Several things stand out from those concerts. There was the Pastoral, probably my least favourite of the symphonies, but where, in the third movement, he drew the most extraordinary wind playing, of which I've never heard the equal; then in the thunder storm he found rain, thunder and lightening as vividly as you can imagine. In 2003 I had heard Daniel Harding play the 7th at Aldeburgh in his penultimate concert in charge of the Bremen Deutsche Kammerphilharmonie; the finale was so quick and thrilling that I never imagined I'd hear a reading that out did it in these respects. But in 2006 the octogenarian managed it, striding off the stage at the end with an energy that many half his age wouldn't possess. Frequently the excitement was such it had me on the edge of my seat, my mouth dry. There was the wit he brought to the 1st and the danger he brought to the 8th. It helped that for all bar the 9th he was working the Scottish Chamber Orchestra, with whom he enjoyed a special relationship of the best kind. At times it seemed he was conducting a string quartet, so tight was their playing, at others, so in sync were they, that he could use just his fingertips. I have only one regret – that the BBC didn't send competent engineers to tape it. The recordings, subsequently issued on Hyperion, are a pale shadow of the concerts – the sound dry and harsh and the detail lacking. That exquisite wind playing, one of the concerts' hallmarks, cannot always be heard clearly.
And yet, if Mackerras was special in the concert hall, he was arguably most at home in opera house. That key early appointment at Sadler's Wells was a sign of things to come. It isn't universal, but many of the best conductors have spent a lot of time in the pit, I'm sure because there is so much more to control. I'm sure this experience helped give him his sense of drama that pervades so much of his music.
I first got the chance to hear him in the pit comparatively late. It was his return to ENO and, fittingly full circle for me, he was conducting Janáček's Vec Makropulos. It was, and remains, one of the most magnificent evenings I have ever spent in the opera house, despite a production that was, to put it mildly, flawed (Mackerras thought so too – the way the document stuck to Marty's hand at the end, as though it were fly paper, flouted the text). Mackerras drew playing from the orchestra of a standard to rival any you will ever hear, but it wasn't that that made the evening great. Nor was it the fine singing of the likes of Cheryl Baker, John Graham-Hall and Graham Clark. What really made it extraordinary was the drama he brought out in the music. In the final act he underscored feelings of alternately sympathy and revulsion for Marty, such that it made me feel like he'd hooked up two opposing tug of war teams to my heartstrings.
The recording is available on Chandos's Opera in English series, of which he was a stalwart, responsible for a significant chunk of them and without doubt their top regular conductor. He wasn't snobbish about performing opera in English as some are. Sometimes people on internet forums babble about how it isn't what the composer wanted and shouldn't be done, but if it was good enough for this authority on Mozart, Janáček and many more, then it is for me. He spoke with particular pride of having won a Grammy for The Bartered Bride, the first time such a distinction had gone to an opera recorded in a language other than its original. For me, fine though it is, it isn't among his best, but such is the strange nature of awards. Some of his others were. Indeed, his English recording of The Magic Flute for me surpasses his earlier account with the Scottish Chamber Orchestra in German. Of course, it helped that he had Simon Keenlyside on the cast; Elizabeth Vidal's wonderfully rich Queen of the Night helped too. But what makes it great is the sheer drama that pervades it – the pa,pa,pas of Papageno and Papagena are almost filthy.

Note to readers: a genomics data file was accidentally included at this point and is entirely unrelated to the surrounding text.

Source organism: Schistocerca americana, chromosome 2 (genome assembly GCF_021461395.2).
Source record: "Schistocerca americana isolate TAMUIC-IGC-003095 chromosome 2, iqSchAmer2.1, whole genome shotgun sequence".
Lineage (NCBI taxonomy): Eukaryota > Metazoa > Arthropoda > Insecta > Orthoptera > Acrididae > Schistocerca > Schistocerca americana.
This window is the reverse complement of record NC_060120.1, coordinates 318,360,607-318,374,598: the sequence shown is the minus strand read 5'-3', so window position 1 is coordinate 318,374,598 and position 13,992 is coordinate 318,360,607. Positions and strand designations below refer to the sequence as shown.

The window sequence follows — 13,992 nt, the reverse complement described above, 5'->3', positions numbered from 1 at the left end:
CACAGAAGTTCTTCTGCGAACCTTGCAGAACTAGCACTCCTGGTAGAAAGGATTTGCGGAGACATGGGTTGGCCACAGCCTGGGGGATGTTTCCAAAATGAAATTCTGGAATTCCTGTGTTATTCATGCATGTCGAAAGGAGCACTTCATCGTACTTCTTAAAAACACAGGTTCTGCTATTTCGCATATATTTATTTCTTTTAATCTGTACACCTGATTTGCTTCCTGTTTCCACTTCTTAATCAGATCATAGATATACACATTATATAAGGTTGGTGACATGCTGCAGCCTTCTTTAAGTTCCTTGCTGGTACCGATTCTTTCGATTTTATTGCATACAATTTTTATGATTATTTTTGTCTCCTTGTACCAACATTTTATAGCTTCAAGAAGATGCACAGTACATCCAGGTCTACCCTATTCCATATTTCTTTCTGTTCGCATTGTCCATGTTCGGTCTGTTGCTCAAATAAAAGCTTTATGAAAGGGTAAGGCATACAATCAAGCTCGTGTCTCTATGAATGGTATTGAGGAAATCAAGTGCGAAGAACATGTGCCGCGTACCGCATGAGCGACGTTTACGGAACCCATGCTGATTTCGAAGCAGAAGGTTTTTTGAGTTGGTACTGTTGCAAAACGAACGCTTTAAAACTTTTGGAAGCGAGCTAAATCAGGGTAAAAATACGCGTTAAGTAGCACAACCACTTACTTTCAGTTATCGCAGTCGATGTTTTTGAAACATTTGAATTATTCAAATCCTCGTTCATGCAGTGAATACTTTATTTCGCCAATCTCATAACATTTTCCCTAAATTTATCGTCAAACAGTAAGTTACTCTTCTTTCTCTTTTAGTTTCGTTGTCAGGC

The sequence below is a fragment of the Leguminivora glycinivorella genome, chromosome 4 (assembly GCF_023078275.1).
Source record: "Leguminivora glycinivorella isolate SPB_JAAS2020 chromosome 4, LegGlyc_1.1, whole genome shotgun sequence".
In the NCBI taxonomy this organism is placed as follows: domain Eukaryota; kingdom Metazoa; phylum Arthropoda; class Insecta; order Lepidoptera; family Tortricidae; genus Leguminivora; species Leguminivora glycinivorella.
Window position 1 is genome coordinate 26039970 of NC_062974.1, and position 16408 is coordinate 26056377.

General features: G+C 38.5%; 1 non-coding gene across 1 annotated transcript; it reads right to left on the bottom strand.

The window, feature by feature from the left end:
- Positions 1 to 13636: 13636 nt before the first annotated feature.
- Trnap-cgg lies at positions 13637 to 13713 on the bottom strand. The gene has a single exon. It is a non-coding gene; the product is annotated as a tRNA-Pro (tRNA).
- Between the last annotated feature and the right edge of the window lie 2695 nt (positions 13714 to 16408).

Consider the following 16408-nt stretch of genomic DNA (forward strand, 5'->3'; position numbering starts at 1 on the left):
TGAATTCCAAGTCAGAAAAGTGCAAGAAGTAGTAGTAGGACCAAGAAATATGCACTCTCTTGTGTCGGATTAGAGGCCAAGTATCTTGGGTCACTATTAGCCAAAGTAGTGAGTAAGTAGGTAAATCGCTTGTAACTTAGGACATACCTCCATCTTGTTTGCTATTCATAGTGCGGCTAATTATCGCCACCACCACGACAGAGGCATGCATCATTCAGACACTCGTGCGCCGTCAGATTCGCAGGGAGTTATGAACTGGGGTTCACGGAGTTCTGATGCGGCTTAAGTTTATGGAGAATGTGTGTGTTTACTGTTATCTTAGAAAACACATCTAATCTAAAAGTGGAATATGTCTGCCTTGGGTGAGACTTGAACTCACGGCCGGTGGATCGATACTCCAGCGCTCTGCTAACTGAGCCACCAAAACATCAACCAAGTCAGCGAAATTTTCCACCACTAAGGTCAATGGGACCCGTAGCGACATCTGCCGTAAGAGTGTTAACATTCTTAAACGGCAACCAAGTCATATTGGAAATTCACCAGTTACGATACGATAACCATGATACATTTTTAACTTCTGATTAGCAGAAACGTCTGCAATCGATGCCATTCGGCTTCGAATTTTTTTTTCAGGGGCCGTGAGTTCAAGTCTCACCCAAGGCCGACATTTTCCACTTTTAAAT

Towards the end he lost patience with silliness in productions and refused to conduct anything that wasn't a revival. One wonders when opera houses are going to start paying a little more heed to this. I once asked him about the giant swinging thing, somehow meant to signify the Commendatore in Zambello's Don Giovanni, which he revived at the Royal Opera House in 2008 – he seemed to have no more idea than I did exactly how it did so.
Most conductors of his stature wouldn't touch Gilbert and Sullivan, yet he did so repeatedly, such as at the fabulous semi-staged Proms performance of HMS Pinafore in 2005 with the BBC Concert Orchestra. It's a pity more do not. The experience had given him an ear for Gilbert's tongue-twisting lyrics and perhaps this is what helped to ensure he got generally higher standards than most in terms of diction. He had a reputation for demanding high standards, and yet again and again people spoke of him with affection – at the start of this year he pulled out of a recording of a Strauss opera, in English, and cellist Su-a Lee's resulting blog post seems tinged with sadness.
Of course, it was only in the last years of his life that Mackerras gained the absolute recognition he deserved. Early in his career he had a reputation for throwing himself at everything that became available, and some looked down on this. In the 90s this hyperactivity to some extent caught up with him, and his left arm partly gave out. For some while, even with treatment, he was unable to raise it above his shoulder. Yet it didn't seem to dent his abilities on the podium and by the time he was giving his Beethoven cycle any problems were unnoticeable again.